Throughout Wavvves the impression is one of a b-sides and rarities collection, of a spot of general knob-twiddling experimentation on a four-track rather than a convincing sophomore effort. The album is a distortion-heavy ensemble of super-slacker-indebted, lo-fi garage-rock with a large dollop of bedroom electronica inserted haphazardly. Although far from the sun-kissed harmonies of pop supremos the Beach Boys, their legacy also lives in this record, buried under mounds of pizza boxes and homemade bongs.
Album highlight is early single `I'm So Bored', a call to arms for those for whom morning-time is but a concept, an iconic surf-rock riff plays out over its close. `Beach Demon' is a lively, fuzzy ode to West-Coast living. `Weed Demon' suggests drug use may be to blame for the meandering on offer, though does come close to hinting at an acoustic Animal Collective track, the distortion for once only gently tanning the production. `To The Dregs' is more of the same, in the `So Bored' vein.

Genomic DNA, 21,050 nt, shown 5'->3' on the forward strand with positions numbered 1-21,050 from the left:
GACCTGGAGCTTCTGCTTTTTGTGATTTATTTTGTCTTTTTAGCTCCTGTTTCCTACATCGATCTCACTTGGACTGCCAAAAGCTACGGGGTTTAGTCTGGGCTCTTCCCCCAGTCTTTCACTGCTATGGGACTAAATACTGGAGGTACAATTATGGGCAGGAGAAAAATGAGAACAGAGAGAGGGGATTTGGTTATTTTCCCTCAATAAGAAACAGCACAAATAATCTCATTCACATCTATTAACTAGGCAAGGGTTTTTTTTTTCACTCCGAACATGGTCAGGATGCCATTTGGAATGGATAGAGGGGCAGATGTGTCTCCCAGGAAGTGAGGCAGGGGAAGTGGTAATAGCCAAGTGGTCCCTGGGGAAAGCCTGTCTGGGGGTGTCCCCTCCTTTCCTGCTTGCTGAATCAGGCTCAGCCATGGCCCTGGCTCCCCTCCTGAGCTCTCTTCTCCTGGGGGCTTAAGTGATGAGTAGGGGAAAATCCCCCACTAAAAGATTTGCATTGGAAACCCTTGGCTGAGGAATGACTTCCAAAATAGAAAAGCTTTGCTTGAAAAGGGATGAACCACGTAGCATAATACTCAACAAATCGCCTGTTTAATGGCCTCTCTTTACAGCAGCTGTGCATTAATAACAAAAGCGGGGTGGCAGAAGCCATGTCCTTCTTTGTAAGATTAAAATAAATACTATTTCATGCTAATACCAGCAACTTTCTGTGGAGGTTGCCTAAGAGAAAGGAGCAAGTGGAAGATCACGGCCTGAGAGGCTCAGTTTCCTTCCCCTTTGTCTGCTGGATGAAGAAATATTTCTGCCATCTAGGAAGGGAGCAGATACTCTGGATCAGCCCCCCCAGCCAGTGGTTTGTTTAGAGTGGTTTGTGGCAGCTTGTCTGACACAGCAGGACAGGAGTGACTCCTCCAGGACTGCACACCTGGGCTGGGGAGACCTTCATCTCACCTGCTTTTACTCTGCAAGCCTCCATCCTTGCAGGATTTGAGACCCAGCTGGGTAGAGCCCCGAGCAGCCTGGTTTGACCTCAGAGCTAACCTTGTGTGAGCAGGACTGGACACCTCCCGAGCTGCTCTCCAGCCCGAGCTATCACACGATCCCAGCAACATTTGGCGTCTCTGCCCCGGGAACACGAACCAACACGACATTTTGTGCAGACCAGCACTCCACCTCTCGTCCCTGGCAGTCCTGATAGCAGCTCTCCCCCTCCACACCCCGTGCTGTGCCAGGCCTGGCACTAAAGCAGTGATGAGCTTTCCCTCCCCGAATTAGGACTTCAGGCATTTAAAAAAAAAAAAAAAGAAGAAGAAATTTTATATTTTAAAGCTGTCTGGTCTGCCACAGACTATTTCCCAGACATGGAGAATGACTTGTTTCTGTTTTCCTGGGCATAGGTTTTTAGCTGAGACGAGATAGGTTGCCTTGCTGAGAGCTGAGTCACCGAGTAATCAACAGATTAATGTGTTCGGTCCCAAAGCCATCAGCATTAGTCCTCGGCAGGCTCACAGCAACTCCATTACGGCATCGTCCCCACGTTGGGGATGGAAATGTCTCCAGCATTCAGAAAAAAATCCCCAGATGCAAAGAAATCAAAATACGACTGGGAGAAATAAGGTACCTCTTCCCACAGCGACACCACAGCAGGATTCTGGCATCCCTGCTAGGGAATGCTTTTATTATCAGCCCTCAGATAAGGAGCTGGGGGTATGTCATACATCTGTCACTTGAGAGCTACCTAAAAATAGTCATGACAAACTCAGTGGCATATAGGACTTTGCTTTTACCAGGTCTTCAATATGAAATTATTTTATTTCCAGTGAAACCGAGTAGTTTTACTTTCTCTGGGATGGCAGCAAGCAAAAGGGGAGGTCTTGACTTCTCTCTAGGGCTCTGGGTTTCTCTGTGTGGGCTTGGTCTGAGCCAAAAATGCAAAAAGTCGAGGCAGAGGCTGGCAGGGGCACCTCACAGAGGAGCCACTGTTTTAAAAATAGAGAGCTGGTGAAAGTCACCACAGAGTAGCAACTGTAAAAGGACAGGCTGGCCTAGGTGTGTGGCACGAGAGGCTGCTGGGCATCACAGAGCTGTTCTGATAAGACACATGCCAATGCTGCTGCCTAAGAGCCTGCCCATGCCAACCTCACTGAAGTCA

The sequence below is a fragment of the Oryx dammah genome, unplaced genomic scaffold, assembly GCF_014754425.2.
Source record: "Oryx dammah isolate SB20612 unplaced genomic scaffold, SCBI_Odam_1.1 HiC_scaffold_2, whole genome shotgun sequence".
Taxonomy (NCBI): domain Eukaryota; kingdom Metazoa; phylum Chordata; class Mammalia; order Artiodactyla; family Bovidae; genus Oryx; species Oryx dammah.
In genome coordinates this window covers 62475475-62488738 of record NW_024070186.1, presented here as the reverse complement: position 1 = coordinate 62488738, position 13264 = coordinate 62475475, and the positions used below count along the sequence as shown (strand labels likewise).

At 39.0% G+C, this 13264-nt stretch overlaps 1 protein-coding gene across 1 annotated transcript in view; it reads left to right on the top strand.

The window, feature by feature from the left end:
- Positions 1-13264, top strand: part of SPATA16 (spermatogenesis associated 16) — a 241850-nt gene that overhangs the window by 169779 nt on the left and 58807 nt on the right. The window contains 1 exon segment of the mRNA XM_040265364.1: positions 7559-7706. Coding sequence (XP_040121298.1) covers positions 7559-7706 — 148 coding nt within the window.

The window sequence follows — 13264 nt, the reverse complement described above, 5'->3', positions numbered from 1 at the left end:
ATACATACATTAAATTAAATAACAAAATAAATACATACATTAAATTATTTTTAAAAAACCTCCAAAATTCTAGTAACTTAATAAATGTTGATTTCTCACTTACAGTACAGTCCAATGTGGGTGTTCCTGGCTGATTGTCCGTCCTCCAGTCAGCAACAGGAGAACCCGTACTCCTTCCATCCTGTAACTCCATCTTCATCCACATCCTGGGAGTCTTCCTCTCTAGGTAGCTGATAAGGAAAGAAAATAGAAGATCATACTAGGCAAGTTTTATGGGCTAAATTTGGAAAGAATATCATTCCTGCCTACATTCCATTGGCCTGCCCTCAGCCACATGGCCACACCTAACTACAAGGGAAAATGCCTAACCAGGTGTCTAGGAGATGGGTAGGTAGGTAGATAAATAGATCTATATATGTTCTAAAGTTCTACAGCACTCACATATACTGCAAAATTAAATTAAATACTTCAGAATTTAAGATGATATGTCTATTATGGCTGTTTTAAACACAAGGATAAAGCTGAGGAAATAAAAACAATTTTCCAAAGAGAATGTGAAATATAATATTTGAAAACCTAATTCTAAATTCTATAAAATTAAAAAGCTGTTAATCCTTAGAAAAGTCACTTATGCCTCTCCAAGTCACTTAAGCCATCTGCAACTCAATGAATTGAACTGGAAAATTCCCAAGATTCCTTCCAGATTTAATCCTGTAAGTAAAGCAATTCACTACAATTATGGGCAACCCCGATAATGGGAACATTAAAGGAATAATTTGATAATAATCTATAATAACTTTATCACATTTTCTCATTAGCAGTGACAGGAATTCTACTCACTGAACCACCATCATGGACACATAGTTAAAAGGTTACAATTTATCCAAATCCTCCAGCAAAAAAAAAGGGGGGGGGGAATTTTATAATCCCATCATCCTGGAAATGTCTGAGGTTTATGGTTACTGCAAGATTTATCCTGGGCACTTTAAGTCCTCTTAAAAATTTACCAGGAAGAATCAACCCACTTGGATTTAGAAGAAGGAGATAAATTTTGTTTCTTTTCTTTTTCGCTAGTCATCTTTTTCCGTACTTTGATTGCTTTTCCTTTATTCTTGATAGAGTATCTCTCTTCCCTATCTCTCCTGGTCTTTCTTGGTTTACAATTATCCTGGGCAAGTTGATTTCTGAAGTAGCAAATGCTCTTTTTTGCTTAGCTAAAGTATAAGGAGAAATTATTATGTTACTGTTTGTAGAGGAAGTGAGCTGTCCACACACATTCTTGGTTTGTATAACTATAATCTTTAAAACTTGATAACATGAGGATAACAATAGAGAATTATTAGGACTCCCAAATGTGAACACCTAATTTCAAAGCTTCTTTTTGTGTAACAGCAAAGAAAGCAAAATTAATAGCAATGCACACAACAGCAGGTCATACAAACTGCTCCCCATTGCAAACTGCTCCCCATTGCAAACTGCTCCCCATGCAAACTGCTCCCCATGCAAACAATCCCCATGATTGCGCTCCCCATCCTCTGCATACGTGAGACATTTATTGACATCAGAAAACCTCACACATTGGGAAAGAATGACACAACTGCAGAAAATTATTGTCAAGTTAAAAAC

Elsewhere however, it is less rousing. `Rainbow Everywhere' is plainly irritating, aimless and instrumental glitchtronica veiled in large-scale fuzz. `Goth Girls' is a more successful attempt at the same sound and introduces the first of five Goth-titled tracks, continuing the obsession laid down by the first album. Other tracks come across a little like No Age's listless noise but without the hooks, like Jay Reatard's DIY pop-punk but without the tunes.
Williams may be bored now but sorting the wheat from the chaff on any next album should keep him well occupied in the future.